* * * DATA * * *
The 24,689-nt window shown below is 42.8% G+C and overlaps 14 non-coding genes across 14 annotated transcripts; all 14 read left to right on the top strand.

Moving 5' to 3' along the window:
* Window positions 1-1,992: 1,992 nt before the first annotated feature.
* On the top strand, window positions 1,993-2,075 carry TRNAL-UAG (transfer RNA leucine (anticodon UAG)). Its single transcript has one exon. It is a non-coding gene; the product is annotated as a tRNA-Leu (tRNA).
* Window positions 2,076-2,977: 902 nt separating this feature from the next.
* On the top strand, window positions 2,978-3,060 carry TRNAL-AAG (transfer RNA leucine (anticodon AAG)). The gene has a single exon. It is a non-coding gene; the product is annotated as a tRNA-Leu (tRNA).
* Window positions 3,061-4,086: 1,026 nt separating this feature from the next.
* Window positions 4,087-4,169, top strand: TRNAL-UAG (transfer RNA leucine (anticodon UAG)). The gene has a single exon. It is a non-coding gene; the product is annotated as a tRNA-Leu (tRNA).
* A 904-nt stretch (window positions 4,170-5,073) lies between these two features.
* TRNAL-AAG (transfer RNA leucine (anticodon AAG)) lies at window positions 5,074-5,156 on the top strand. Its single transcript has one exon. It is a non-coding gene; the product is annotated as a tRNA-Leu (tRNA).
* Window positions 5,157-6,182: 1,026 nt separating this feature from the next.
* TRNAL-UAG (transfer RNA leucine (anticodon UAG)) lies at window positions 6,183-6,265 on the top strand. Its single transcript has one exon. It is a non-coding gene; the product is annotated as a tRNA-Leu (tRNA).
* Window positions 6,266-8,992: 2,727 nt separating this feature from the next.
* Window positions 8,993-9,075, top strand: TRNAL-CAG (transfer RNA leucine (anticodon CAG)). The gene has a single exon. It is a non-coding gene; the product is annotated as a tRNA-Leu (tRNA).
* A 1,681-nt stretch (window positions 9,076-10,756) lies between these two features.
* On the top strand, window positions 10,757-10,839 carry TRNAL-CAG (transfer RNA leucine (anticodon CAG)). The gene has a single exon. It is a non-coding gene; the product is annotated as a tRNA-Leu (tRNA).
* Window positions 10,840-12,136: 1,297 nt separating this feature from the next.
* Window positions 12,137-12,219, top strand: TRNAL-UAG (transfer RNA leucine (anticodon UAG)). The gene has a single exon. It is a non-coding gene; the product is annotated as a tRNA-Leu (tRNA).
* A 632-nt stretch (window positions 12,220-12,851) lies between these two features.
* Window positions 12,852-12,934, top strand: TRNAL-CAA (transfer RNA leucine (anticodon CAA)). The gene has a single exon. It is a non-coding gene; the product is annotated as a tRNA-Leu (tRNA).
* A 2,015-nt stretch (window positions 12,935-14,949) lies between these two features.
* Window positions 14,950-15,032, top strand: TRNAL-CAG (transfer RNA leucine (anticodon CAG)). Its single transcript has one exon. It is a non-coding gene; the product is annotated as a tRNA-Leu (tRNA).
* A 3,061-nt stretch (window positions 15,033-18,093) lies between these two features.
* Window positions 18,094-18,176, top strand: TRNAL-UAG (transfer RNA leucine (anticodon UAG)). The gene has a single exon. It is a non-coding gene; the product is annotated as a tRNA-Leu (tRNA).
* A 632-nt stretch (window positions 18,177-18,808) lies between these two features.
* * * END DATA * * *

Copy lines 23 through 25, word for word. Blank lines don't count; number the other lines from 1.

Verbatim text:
* A 3,061-nt stretch (window positions 15,033-18,093) lies between these two features.
* Window positions 18,094-18,176, top strand: TRNAL-UAG (transfer RNA leucine (anticodon UAG)). The gene has a single exon. It is a non-coding gene; the product is annotated as a tRNA-Leu (tRNA).
* A 632-nt stretch (window positions 18,177-18,808) lies between these two features.